Wednesday, May 16, 2012

The love and hate of Node.js

I've been in the happy position lately of interviewing engineers for my new start-up. If you've read any of my previous articles or seen my talks (Talk Notes (warning: PDF download)) you know I love this stuff (Jobs page).

I'm always up for a spirited discussion about algorithms or languages with smart people, but I do consider too much technical religion to be a red flag and it seems to be a rather common affliction.

So when I started interviewing recently, I was immediately reminded of the blind loyalty some times given to pieces of technology. As if all other competing languages/frameworks/variable-naming-schemes are "crap" where "crap" is loosely defined as, well, I'm not sure - but something that the person saying "crap" sure doesn't like. It's probably safe to say that any popular technology has (or had) a useful purpose at one point, and also I think it's safe to say that same piece of technology is not always the right solution.

Along with the perpetual Hackers news debates, I right away ran into a "Node Guy". That is, a guy maybe just a tad overzealous about using Node.js for, you know, everything.

I asked him why he chose Node for his last project. The answer was "Because it scales super well".

I will say, the marketing hype around Node is pretty good. I am not saying his answer was wrong. It wasn't. But it's pretty similar to answering the question "Why do you want to buy a Porsche?" - with the answer "Because it's fast".

Likely true, but by no means a distinguishing feature.

It isn't hard to find discussions in the developer community defending the performance of Node. Node at its core, is a C++ server. That part is likely competitively fast. But after that, the focus is on the performance of the JavaScript callouts. Someone told me that "microbenchmarks" aren't fair to Node and don't show the true performance. I think they're right in both cases - because microbenchmarks likely involve only a small amount of JavaScript. Truth is, the more JavaScript your Node application runs, the more its going to lose against server frameworks built in faster languages. In other words, microbenchmarks are probably the best Node is ever going to look.

Google's V8 JavaScript engine literally enabled Node to exist at all.
There are of course another set of people (the "Node haters") that are nothing short of incensed by the idea of Node. To them, it feels rather silly to create a server framework in a language like JavaScript. I can relate to someone who has spent years eek'ing out all possible performance of a C++ server only to watch someone write one in JavaScript and claim speediness.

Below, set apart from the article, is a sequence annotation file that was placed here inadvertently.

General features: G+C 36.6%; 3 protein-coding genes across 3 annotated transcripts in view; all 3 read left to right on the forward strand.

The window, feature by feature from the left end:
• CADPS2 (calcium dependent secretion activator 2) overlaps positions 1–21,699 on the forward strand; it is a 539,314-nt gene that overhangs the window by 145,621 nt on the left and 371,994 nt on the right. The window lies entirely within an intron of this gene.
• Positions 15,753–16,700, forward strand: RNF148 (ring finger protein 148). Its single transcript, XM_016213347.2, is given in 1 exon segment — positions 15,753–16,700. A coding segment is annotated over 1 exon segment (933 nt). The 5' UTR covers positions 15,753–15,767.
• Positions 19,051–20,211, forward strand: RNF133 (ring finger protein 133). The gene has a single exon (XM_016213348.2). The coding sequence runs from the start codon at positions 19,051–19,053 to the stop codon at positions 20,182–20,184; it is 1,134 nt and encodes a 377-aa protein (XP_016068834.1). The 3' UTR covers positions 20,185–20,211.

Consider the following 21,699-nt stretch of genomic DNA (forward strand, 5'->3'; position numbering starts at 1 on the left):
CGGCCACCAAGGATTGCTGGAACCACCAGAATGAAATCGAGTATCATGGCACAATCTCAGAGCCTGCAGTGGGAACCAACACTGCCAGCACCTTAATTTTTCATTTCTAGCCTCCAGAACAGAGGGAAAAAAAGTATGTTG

In the early days of any field of science - science, invention, and engineering must overlap. That is, folks think up science, try it, and piece it together to see if it works - however rickety. Eventually however, enough tools and best-practices exist to allow details to be abstracted.

When that happens, many more people can create cool things with existing and tested pieces (i.e. engineer them together). Simply, you need to worry less about the details of the science to get things done. People with no knowledge of the underlying science can glue widgets together to make something. Often amazing things - at that time, you might consider that that "science" is somewhat beginning its evolution towards being an "art".

Possibly the quintessential computer science course is something like "Algorithms & Data Structures". Do you need that course to develop apps these days? Again, by proof of existence - I think not. If you have a phone interview with me I will ask you the difference between an Growable Array (aka Vector, ArrayList, etc) and a Linked List. Both structures do arguably the same thing but with notably different performance characteristics.

It's quite hard to create any application without using some form of list, but as long you have a "list" you know you can get the job done. I promise you there are thousands of sites and apps using the wrong list at the wrong time and incurring nasty linear time searches or insertions in nasty places. Truth is, if that never shows up as a measurable bottleneck, then one could argue that despite the algorithmic transgression - that code is "good enough".